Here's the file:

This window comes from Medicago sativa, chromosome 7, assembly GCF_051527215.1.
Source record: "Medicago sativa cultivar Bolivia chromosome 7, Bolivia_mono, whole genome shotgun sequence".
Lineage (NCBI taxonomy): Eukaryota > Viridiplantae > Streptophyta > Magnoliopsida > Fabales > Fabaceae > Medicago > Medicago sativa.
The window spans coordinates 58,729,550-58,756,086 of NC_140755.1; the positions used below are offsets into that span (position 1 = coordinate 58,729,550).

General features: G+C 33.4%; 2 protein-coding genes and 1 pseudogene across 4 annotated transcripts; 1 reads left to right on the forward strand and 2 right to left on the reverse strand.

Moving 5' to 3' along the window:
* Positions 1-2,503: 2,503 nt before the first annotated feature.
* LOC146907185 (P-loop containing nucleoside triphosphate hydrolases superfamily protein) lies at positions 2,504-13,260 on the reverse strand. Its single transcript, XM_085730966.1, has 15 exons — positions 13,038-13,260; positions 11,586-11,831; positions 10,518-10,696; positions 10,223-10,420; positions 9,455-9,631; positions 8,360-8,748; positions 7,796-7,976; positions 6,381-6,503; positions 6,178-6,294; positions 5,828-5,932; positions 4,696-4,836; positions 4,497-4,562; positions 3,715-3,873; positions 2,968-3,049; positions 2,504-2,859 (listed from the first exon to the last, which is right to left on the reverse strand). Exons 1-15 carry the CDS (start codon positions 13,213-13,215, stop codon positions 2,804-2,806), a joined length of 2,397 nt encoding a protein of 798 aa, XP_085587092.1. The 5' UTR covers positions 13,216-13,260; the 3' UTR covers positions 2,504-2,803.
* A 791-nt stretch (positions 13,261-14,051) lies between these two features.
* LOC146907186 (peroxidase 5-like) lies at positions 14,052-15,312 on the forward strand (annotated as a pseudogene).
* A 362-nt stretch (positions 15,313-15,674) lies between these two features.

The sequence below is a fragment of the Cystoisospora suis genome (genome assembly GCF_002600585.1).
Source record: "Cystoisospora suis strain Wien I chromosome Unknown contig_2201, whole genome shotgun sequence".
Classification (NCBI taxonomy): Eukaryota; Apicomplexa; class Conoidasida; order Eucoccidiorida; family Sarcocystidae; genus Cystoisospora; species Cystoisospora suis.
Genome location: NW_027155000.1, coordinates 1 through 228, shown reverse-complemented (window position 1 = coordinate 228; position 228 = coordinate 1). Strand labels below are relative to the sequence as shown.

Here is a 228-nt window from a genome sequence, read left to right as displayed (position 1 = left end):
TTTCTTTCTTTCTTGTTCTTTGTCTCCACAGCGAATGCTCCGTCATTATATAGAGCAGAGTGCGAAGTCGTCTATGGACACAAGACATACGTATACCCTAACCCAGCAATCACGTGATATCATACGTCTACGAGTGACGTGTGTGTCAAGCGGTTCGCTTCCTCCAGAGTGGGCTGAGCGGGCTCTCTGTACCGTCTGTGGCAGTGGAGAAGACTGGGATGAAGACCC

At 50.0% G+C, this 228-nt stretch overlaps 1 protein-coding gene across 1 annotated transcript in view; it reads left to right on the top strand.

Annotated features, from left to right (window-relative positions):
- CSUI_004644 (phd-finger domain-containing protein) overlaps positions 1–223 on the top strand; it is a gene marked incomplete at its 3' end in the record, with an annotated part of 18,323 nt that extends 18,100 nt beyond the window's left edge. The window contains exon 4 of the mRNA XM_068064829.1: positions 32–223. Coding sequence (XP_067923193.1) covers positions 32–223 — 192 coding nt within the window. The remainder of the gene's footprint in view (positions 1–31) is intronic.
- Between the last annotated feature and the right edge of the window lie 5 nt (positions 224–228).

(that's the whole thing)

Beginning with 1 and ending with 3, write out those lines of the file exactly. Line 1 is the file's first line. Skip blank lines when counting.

This window comes from Medicago sativa, chromosome 7, assembly GCF_051527215.1.
Source record: "Medicago sativa cultivar Bolivia chromosome 7, Bolivia_mono, whole genome shotgun sequence".
Lineage (NCBI taxonomy): Eukaryota > Viridiplantae > Streptophyta > Magnoliopsida > Fabales > Fabaceae > Medicago > Medicago sativa.